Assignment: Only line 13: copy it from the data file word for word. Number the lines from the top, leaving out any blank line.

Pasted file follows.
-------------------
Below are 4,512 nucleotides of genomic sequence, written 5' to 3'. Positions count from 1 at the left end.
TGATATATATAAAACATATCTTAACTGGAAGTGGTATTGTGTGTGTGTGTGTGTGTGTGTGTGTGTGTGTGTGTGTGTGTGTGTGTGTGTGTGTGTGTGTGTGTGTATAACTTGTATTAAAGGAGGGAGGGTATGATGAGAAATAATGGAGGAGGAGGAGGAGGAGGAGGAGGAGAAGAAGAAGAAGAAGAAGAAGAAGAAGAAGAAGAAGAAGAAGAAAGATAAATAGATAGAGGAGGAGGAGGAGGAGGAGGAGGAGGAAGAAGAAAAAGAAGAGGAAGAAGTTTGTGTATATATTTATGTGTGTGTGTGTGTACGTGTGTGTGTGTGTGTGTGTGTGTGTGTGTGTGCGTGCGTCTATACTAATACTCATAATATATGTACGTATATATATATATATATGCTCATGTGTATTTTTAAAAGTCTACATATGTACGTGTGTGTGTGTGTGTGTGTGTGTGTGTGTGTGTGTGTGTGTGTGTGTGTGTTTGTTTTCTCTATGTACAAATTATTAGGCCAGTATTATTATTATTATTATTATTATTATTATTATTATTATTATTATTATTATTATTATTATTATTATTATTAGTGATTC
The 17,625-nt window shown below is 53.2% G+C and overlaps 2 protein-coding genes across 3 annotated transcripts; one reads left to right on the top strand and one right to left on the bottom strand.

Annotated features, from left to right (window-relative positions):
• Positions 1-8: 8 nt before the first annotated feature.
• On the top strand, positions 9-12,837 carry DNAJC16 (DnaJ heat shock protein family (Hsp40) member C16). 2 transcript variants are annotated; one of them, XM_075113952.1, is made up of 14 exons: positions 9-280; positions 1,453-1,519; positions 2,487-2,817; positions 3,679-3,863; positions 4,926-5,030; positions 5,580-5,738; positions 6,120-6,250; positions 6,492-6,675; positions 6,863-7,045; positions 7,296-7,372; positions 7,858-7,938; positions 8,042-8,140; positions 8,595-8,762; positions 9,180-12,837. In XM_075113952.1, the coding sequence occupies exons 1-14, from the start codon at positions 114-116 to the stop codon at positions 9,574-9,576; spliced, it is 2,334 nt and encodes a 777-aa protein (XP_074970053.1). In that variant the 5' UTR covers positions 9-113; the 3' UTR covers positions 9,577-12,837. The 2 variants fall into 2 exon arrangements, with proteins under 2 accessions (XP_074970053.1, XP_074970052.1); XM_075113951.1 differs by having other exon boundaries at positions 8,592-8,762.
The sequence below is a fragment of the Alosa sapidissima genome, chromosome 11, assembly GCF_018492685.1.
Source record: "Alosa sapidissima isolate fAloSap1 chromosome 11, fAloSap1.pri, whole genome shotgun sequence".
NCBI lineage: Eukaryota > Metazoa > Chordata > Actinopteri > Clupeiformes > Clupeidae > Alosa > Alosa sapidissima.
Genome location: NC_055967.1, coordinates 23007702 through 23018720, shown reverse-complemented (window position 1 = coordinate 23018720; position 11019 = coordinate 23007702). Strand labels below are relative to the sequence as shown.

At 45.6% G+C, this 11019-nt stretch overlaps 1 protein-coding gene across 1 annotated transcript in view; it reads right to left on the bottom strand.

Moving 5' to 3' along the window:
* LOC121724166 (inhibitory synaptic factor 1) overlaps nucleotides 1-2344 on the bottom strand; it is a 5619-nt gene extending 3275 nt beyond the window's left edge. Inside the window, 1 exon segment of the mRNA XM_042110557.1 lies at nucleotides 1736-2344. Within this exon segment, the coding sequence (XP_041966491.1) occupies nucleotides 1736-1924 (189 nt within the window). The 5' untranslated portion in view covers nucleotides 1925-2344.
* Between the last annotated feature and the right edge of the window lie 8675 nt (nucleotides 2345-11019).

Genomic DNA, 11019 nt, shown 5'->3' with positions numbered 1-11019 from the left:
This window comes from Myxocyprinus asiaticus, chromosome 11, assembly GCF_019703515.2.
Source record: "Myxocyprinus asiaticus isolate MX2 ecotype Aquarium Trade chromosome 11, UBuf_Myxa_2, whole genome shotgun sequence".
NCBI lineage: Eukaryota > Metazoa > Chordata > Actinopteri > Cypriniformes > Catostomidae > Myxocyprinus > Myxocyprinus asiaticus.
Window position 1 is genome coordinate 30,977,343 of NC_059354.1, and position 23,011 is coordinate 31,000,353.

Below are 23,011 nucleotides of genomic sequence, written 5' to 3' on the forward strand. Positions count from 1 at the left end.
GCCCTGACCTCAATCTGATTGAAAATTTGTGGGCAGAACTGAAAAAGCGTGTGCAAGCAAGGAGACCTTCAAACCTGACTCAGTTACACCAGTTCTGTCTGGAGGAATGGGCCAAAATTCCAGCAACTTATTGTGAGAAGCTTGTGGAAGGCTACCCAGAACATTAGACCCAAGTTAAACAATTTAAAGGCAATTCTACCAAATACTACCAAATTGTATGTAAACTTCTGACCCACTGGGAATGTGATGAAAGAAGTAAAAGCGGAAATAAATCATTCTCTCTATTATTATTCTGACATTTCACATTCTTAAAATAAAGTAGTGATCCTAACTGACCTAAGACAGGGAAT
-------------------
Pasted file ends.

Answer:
* LOC121724166 (inhibitory synaptic factor 1) overlaps nucleotides 1-2344 on the bottom strand; it is a 5619-nt gene extending 3275 nt beyond the window's left edge. Inside the window, 1 exon segment of the mRNA XM_042110557.1 lies at nucleotides 1736-2344. Within this exon segment, the coding sequence (XP_041966491.1) occupies nucleotides 1736-1924 (189 nt within the window). The 5' untranslated portion in view covers nucleotides 1925-2344.